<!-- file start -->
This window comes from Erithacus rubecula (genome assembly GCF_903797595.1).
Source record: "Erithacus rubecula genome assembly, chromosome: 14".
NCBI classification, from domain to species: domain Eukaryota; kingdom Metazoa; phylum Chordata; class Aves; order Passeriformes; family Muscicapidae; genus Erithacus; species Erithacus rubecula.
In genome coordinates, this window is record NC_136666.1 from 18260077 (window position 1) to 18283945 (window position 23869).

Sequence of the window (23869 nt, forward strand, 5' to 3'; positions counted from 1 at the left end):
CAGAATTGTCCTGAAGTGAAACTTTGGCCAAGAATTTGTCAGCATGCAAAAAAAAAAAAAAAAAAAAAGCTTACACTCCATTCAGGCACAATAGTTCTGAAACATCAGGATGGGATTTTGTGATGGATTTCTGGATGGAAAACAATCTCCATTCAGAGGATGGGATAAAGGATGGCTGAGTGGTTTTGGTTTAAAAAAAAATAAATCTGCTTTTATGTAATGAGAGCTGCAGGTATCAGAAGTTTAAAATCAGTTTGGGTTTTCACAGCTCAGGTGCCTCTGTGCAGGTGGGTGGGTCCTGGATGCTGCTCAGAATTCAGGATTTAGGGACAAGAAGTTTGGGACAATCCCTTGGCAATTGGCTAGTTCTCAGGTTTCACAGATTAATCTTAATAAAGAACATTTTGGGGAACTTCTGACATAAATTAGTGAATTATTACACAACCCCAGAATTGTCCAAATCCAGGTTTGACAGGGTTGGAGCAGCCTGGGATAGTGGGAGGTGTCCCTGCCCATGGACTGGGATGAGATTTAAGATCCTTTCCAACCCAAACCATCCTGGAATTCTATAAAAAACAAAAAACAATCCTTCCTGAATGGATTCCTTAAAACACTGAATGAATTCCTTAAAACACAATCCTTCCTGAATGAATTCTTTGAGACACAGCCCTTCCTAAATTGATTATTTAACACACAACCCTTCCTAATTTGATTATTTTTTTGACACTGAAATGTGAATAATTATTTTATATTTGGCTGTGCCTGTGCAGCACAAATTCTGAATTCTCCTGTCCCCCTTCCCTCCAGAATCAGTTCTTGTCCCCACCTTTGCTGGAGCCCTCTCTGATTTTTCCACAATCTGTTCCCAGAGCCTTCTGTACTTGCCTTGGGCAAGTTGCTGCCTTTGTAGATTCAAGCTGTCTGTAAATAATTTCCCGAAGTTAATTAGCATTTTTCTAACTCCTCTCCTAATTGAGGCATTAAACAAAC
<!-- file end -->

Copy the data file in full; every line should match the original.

This window comes from Erithacus rubecula (genome assembly GCF_903797595.1).
Source record: "Erithacus rubecula genome assembly, chromosome: 14".
NCBI classification, from domain to species: domain Eukaryota; kingdom Metazoa; phylum Chordata; class Aves; order Passeriformes; family Muscicapidae; genus Erithacus; species Erithacus rubecula.
In genome coordinates, this window is record NC_136666.1 from 18260077 (window position 1) to 18283945 (window position 23869).

Sequence of the window (23869 nt, forward strand, 5' to 3'; positions counted from 1 at the left end):
CAGAATTGTCCTGAAGTGAAACTTTGGCCAAGAATTTGTCAGCATGCAAAAAAAAAAAAAAAAAAAAAGCTTACACTCCATTCAGGCACAATAGTTCTGAAACATCAGGATGGGATTTTGTGATGGATTTCTGGATGGAAAACAATCTCCATTCAGAGGATGGGATAAAGGATGGCTGAGTGGTTTTGGTTTAAAAAAAAATAAATCTGCTTTTATGTAATGAGAGCTGCAGGTATCAGAAGTTTAAAATCAGTTTGGGTTTTCACAGCTCAGGTGCCTCTGTGCAGGTGGGTGGGTCCTGGATGCTGCTCAGAATTCAGGATTTAGGGACAAGAAGTTTGGGACAATCCCTTGGCAATTGGCTAGTTCTCAGGTTTCACAGATTAATCTTAATAAAGAACATTTTGGGGAACTTCTGACATAAATTAGTGAATTATTACACAACCCCAGAATTGTCCAAATCCAGGTTTGACAGGGTTGGAGCAGCCTGGGATAGTGGGAGGTGTCCCTGCCCATGGACTGGGATGAGATTTAAGATCCTTTCCAACCCAAACCATCCTGGAATTCTATAAAAAACAAAAAACAATCCTTCCTGAATGGATTCCTTAAAACACTGAATGAATTCCTTAAAACACAATCCTTCCTGAATGAATTCTTTGAGACACAGCCCTTCCTAAATTGATTATTTAACACACAACCCTTCCTAATTTGATTATTTTTTTGACACTGAAATGTGAATAATTATTTTATATTTGGCTGTGCCTGTGCAGCACAAATTCTGAATTCTCCTGTCCCCCTTCCCTCCAGAATCAGTTCTTGTCCCCACCTTTGCTGGAGCCCTCTCTGATTTTTCCACAATCTGTTCCCAGAGCCTTCTGTACTTGCCTTGGGCAAGTTGCTGCCTTTGTAGATTCAAGCTGTCTGTAAATAATTTCCCGAAGTTAATTAGCATTTTTCTAACTCCTCTCCTAATTGAGGCATTAAACAAAC